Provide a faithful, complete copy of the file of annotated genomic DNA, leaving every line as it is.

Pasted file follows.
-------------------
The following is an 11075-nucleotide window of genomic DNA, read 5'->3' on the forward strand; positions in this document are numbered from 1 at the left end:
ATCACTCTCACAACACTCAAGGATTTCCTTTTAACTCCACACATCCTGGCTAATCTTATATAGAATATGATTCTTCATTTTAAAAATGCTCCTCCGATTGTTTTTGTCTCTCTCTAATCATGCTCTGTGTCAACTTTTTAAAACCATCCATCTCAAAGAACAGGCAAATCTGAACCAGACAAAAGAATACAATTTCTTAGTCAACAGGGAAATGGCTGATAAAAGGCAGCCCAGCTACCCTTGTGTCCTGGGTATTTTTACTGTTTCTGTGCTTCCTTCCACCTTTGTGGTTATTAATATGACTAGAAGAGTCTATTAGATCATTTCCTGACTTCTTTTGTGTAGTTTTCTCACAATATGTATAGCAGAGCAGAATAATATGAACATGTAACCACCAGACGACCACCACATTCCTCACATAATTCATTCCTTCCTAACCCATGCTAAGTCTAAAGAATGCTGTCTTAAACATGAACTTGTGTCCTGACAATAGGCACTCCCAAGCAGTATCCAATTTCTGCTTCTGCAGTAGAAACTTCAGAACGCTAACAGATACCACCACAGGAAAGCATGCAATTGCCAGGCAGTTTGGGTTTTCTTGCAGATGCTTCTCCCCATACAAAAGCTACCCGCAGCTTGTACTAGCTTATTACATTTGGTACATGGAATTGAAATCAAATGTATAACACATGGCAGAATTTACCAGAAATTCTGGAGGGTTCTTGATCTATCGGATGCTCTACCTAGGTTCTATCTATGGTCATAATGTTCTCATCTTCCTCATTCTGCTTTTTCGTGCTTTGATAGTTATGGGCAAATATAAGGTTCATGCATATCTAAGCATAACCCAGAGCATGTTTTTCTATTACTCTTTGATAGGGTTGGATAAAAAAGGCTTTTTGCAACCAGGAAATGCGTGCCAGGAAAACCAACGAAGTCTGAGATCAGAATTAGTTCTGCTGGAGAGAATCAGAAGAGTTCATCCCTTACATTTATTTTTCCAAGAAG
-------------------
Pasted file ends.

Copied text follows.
The following is an 11075-nucleotide window of genomic DNA, read 5'->3' on the forward strand; positions in this document are numbered from 1 at the left end:
ATCACTCTCACAACACTCAAGGATTTCCTTTTAACTCCACACATCCTGGCTAATCTTATATAGAATATGATTCTTCATTTTAAAAATGCTCCTCCGATTGTTTTTGTCTCTCTCTAATCATGCTCTGTGTCAACTTTTTAAAACCATCCATCTCAAAGAACAGGCAAATCTGAACCAGACAAAAGAATACAATTTCTTAGTCAACAGGGAAATGGCTGATAAAAGGCAGCCCAGCTACCCTTGTGTCCTGGGTATTTTTACTGTTTCTGTGCTTCCTTCCACCTTTGTGGTTATTAATATGACTAGAAGAGTCTATTAGATCATTTCCTGACTTCTTTTGTGTAGTTTTCTCACAATATGTATAGCAGAGCAGAATAATATGAACATGTAACCACCAGACGACCACCACATTCCTCACATAATTCATTCCTTCCTAACCCATGCTAAGTCTAAAGAATGCTGTCTTAAACATGAACTTGTGTCCTGACAATAGGCACTCCCAAGCAGTATCCAATTTCTGCTTCTGCAGTAGAAACTTCAGAACGCTAACAGATACCACCACAGGAAAGCATGCAATTGCCAGGCAGTTTGGGTTTTCTTGCAGATGCTTCTCCCCATACAAAAGCTACCCGCAGCTTGTACTAGCTTATTACATTTGGTACATGGAATTGAAATCAAATGTATAACACATGGCAGAATTTACCAGAAATTCTGGAGGGTTCTTGATCTATCGGATGCTCTACCTAGGTTCTATCTATGGTCATAATGTTCTCATCTTCCTCATTCTGCTTTTTCGTGCTTTGATAGTTATGGGCAAATATAAGGTTCATGCATATCTAAGCATAACCCAGAGCATGTTTTTCTATTACTCTTTGATAGGGTTGGATAAAAAAGGCTTTTTGCAACCAGGAAATGCGTGCCAGGAAAACCAACGAAGTCTGAGATCAGAATTAGTTCTGCTGGAGAGAATCAGAAGAGTTCATCCCTTACATTTATTTTTCCAAGAAG